In 1979, to prevent the negation of the hugely successful Green Revolution through improper storage of grain, the Save Grain Campaign was proposed. It envisaged 50 grain storage structures across the country, each with a capacity of 1 million tonnes. The idea was to decentralise storage—eventually creating storage units right down to the block level of the districts—and obviate the problems of long-distance transport. Had it been in place, this year’s colossal wastage of grain may not have happened.
But over the years, governments have remained myopic. A note from the department of food & public distribution to the EGoM, which met on March 18, reveals the extent of the present government’s mismanagement and lack of planning. It states that low procurement of grain in 2006-08 resulted in the dehiring of storage facilities—FCI has been hiring from private players since 2000—after a parliamentary committee and the Comptroller & Auditor General raised objections to the wasteful expenditure of keeping several godowns idle. And now, less than two years on, the FCI finds itself complaining of inadequate capacity.
For a government that never loses an opportunity to raise a toast to the aam aadmi, there are difficult questions to answer. Why did it take more than two years to distribute the foodgrains from surplus states like Haryana and Punjab to states that required them? If the figures are anything to go by, there was record procurement of wheat and rice in the last three years as a result of which the central pool stocks reached 608.79 lakh tonnes last month.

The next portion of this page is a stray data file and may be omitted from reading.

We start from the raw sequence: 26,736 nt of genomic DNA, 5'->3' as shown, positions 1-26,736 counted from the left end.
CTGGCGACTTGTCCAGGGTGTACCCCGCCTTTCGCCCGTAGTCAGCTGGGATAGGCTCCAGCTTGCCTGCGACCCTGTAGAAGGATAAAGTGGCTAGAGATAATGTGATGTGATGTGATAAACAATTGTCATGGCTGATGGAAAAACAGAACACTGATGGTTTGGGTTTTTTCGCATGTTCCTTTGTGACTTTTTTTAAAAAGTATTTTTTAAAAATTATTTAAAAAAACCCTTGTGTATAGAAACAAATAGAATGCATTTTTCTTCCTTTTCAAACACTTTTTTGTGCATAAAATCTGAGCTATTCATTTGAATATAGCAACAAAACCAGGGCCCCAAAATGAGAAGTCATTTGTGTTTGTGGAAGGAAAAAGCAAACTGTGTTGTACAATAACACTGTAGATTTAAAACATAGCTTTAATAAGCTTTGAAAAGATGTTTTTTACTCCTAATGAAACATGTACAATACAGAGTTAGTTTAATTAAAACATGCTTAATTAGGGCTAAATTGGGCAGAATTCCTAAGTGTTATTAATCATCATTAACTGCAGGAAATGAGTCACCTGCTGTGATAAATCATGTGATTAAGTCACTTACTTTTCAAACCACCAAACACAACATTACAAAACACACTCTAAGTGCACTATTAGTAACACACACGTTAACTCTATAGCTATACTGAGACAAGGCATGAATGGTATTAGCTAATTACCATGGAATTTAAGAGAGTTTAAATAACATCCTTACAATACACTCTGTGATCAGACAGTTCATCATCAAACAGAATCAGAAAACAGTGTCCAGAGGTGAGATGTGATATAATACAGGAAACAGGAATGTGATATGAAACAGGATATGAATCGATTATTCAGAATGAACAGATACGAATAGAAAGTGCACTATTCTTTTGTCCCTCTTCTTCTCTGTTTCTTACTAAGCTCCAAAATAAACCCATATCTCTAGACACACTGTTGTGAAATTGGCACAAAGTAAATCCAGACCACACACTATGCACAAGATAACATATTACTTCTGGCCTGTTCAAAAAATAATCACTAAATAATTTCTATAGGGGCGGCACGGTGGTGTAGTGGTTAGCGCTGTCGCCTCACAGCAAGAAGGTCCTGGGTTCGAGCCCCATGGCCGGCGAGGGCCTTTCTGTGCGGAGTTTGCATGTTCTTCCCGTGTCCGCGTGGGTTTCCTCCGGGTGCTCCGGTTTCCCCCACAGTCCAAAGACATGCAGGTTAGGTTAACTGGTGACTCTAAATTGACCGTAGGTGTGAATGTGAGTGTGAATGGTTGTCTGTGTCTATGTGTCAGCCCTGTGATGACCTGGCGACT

But can the nation really talk about surplus stocks if all the hungry are fed? Swaminathan says that there would be very little stock left if that really happens. Preposterous as it may seem, much of the debate on food security has centred on how to arrive at poverty estimates. Who are the poor? Three panels have come with figures varying from 36 per cent (Planning Commission) and 44 per cent (the Tendulkar committee) to a high of 77 per cent (the National Commission for Enterprises in the Unorganised Sector). The EGoM also decided to go by the Planning Commission figures and has asked for a ceiling on the number of poor. Clearly the government, keen on a targeted PDS to escape its social obligations and keep its food bill low, is trying to keep the number of people deemed “poor” at a minimum. Agriculture experts say this is a crying shame.
The National Advisory Council (NAC) had proposed to initiate the first phase of a universal PDS under the proposed food security bill by covering the poorest of districts. Unfortunately, the EGoM has so far chosen not to take it forward.
The Supreme Court has once again intervened and asked the central government to explain how foodgrain was allowed to rot in the open. It all sounds like a familiar debate that started in 2001, when the court decreed that the right to life has to be read as the “right to a life with dignity”, and with the responsibility of securing minimal nutritional requirements for citizens resting with the state. Nine years down the line, the state seems to have a different priority list. The poor, it seems, can wait. The hungry can rot.